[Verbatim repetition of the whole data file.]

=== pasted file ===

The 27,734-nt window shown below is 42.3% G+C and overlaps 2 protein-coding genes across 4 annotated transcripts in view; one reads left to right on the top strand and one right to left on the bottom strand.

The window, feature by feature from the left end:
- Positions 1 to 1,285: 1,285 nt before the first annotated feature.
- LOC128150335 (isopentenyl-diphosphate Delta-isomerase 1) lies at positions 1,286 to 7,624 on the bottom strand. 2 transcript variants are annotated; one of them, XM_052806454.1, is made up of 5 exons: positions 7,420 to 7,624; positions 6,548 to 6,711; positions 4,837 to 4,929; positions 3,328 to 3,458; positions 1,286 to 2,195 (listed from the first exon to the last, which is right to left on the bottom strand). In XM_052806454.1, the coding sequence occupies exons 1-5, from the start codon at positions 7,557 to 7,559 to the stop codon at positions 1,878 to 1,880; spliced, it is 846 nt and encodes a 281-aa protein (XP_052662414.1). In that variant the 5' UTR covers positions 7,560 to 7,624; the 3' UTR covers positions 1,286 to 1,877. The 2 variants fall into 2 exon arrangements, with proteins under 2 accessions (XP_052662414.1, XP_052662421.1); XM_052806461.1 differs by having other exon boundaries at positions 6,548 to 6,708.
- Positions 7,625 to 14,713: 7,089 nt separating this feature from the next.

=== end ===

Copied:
The 27,734-nt window shown below is 42.3% G+C and overlaps 2 protein-coding genes across 4 annotated transcripts in view; one reads left to right on the top strand and one right to left on the bottom strand.

The window, feature by feature from the left end:
- Positions 1 to 1,285: 1,285 nt before the first annotated feature.
- LOC128150335 (isopentenyl-diphosphate Delta-isomerase 1) lies at positions 1,286 to 7,624 on the bottom strand. 2 transcript variants are annotated; one of them, XM_052806454.1, is made up of 5 exons: positions 7,420 to 7,624; positions 6,548 to 6,711; positions 4,837 to 4,929; positions 3,328 to 3,458; positions 1,286 to 2,195 (listed from the first exon to the last, which is right to left on the bottom strand). In XM_052806454.1, the coding sequence occupies exons 1-5, from the start codon at positions 7,557 to 7,559 to the stop codon at positions 1,878 to 1,880; spliced, it is 846 nt and encodes a 281-aa protein (XP_052662414.1). In that variant the 5' UTR covers positions 7,560 to 7,624; the 3' UTR covers positions 1,286 to 1,877. The 2 variants fall into 2 exon arrangements, with proteins under 2 accessions (XP_052662414.1, XP_052662421.1); XM_052806461.1 differs by having other exon boundaries at positions 6,548 to 6,708.
- Positions 7,625 to 14,713: 7,089 nt separating this feature from the next.